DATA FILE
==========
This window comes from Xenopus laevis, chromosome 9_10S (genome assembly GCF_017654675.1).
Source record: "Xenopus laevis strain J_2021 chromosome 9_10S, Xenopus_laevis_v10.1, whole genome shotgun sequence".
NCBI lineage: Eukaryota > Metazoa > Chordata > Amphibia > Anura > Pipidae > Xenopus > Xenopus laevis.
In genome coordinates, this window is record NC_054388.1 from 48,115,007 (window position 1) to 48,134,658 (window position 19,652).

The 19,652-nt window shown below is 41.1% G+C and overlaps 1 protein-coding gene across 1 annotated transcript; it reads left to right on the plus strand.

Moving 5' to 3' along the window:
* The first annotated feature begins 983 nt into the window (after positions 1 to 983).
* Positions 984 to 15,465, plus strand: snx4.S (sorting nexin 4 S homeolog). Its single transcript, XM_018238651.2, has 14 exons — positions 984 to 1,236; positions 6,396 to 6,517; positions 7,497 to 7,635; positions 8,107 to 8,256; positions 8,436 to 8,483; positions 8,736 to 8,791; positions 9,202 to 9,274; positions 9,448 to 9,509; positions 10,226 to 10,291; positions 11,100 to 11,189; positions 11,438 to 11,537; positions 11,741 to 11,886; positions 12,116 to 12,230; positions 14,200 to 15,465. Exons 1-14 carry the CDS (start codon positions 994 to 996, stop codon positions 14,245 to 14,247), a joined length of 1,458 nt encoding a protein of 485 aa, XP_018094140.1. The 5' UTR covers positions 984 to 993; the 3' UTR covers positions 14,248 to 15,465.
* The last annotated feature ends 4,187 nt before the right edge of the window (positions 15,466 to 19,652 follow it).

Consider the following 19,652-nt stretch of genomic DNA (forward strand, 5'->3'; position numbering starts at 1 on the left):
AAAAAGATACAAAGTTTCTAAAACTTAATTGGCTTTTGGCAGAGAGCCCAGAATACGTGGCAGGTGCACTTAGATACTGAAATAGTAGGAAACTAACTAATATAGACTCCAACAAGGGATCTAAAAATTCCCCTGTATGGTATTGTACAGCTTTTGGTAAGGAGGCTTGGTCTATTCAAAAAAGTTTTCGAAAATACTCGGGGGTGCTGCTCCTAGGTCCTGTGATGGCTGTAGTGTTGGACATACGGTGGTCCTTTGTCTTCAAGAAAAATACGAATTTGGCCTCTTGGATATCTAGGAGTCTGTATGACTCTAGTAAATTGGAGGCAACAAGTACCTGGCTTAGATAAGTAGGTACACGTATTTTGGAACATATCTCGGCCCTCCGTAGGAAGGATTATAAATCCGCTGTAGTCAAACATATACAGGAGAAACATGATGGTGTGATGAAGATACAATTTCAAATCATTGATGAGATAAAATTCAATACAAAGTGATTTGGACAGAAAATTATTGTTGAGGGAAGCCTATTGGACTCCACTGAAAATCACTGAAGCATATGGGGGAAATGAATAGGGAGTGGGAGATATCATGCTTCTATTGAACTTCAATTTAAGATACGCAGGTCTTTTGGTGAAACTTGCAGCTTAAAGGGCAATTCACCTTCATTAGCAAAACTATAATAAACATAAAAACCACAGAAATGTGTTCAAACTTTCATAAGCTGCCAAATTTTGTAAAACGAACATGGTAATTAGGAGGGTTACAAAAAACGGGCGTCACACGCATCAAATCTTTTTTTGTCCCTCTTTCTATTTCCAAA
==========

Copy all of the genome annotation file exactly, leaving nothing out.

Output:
This window comes from Xenopus laevis, chromosome 9_10S (genome assembly GCF_017654675.1).
Source record: "Xenopus laevis strain J_2021 chromosome 9_10S, Xenopus_laevis_v10.1, whole genome shotgun sequence".
NCBI lineage: Eukaryota > Metazoa > Chordata > Amphibia > Anura > Pipidae > Xenopus > Xenopus laevis.
In genome coordinates, this window is record NC_054388.1 from 48,115,007 (window position 1) to 48,134,658 (window position 19,652).

The 19,652-nt window shown below is 41.1% G+C and overlaps 1 protein-coding gene across 1 annotated transcript; it reads left to right on the plus strand.

Moving 5' to 3' along the window:
* The first annotated feature begins 983 nt into the window (after positions 1 to 983).
* Positions 984 to 15,465, plus strand: snx4.S (sorting nexin 4 S homeolog). Its single transcript, XM_018238651.2, has 14 exons — positions 984 to 1,236; positions 6,396 to 6,517; positions 7,497 to 7,635; positions 8,107 to 8,256; positions 8,436 to 8,483; positions 8,736 to 8,791; positions 9,202 to 9,274; positions 9,448 to 9,509; positions 10,226 to 10,291; positions 11,100 to 11,189; positions 11,438 to 11,537; positions 11,741 to 11,886; positions 12,116 to 12,230; positions 14,200 to 15,465. Exons 1-14 carry the CDS (start codon positions 994 to 996, stop codon positions 14,245 to 14,247), a joined length of 1,458 nt encoding a protein of 485 aa, XP_018094140.1. The 5' UTR covers positions 984 to 993; the 3' UTR covers positions 14,248 to 15,465.
* The last annotated feature ends 4,187 nt before the right edge of the window (positions 15,466 to 19,652 follow it).

Consider the following 19,652-nt stretch of genomic DNA (forward strand, 5'->3'; position numbering starts at 1 on the left):
AAAAAGATACAAAGTTTCTAAAACTTAATTGGCTTTTGGCAGAGAGCCCAGAATACGTGGCAGGTGCACTTAGATACTGAAATAGTAGGAAACTAACTAATATAGACTCCAACAAGGGATCTAAAAATTCCCCTGTATGGTATTGTACAGCTTTTGGTAAGGAGGCTTGGTCTATTCAAAAAAGTTTTCGAAAATACTCGGGGGTGCTGCTCCTAGGTCCTGTGATGGCTGTAGTGTTGGACATACGGTGGTCCTTTGTCTTCAAGAAAAATACGAATTTGGCCTCTTGGATATCTAGGAGTCTGTATGACTCTAGTAAATTGGAGGCAACAAGTACCTGGCTTAGATAAGTAGGTACACGTATTTTGGAACATATCTCGGCCCTCCGTAGGAAGGATTATAAATCCGCTGTAGTCAAACATATACAGGAGAAACATGATGGTGTGATGAAGATACAATTTCAAATCATTGATGAGATAAAATTCAATACAAAGTGATTTGGACAGAAAATTATTGTTGAGGGAAGCCTATTGGACTCCACTGAAAATCACTGAAGCATATGGGGGAAATGAATAGGGAGTGGGAGATATCATGCTTCTATTGAACTTCAATTTAAGATACGCAGGTCTTTTGGTGAAACTTGCAGCTTAAAGGGCAATTCACCTTCATTAGCAAAACTATAATAAACATAAAAACCACAGAAATGTGTTCAAACTTTCATAAGCTGCCAAATTTTGTAAAACGAACATGGTAATTAGGAGGGTTACAAAAAACGGGCGTCACACGCATCAAATCTTTTTTTGTCCCTCTTTCTATTTCCAAA